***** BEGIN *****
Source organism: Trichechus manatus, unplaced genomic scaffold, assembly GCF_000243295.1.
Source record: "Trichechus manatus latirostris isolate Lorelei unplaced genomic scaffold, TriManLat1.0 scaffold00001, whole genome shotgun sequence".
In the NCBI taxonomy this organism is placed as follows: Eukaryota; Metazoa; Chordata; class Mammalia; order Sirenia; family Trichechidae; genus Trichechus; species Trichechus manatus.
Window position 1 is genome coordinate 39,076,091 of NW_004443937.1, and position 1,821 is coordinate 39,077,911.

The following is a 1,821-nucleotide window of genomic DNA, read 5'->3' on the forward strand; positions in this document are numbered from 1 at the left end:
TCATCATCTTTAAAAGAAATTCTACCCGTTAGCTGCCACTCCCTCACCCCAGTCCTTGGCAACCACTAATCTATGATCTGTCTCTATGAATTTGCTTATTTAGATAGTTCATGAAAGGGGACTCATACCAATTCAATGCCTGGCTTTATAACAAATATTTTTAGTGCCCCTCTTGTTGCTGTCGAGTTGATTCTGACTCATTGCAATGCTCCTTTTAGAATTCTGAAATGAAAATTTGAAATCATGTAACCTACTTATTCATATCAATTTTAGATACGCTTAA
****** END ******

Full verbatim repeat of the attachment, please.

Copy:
Source organism: Trichechus manatus, unplaced genomic scaffold, assembly GCF_000243295.1.
Source record: "Trichechus manatus latirostris isolate Lorelei unplaced genomic scaffold, TriManLat1.0 scaffold00001, whole genome shotgun sequence".
In the NCBI taxonomy this organism is placed as follows: Eukaryota; Metazoa; Chordata; class Mammalia; order Sirenia; family Trichechidae; genus Trichechus; species Trichechus manatus.
Window position 1 is genome coordinate 39,076,091 of NW_004443937.1, and position 1,821 is coordinate 39,077,911.

The following is a 1,821-nucleotide window of genomic DNA, read 5'->3' on the forward strand; positions in this document are numbered from 1 at the left end:
TCATCATCTTTAAAAGAAATTCTACCCGTTAGCTGCCACTCCCTCACCCCAGTCCTTGGCAACCACTAATCTATGATCTGTCTCTATGAATTTGCTTATTTAGATAGTTCATGAAAGGGGACTCATACCAATTCAATGCCTGGCTTTATAACAAATATTTTTAGTGCCCCTCTTGTTGCTGTCGAGTTGATTCTGACTCATTGCAATGCTCCTTTTAGAATTCTGAAATGAAAATTTGAAATCATGTAACCTACTTATTCATATCAATTTTAGATACGCTTAA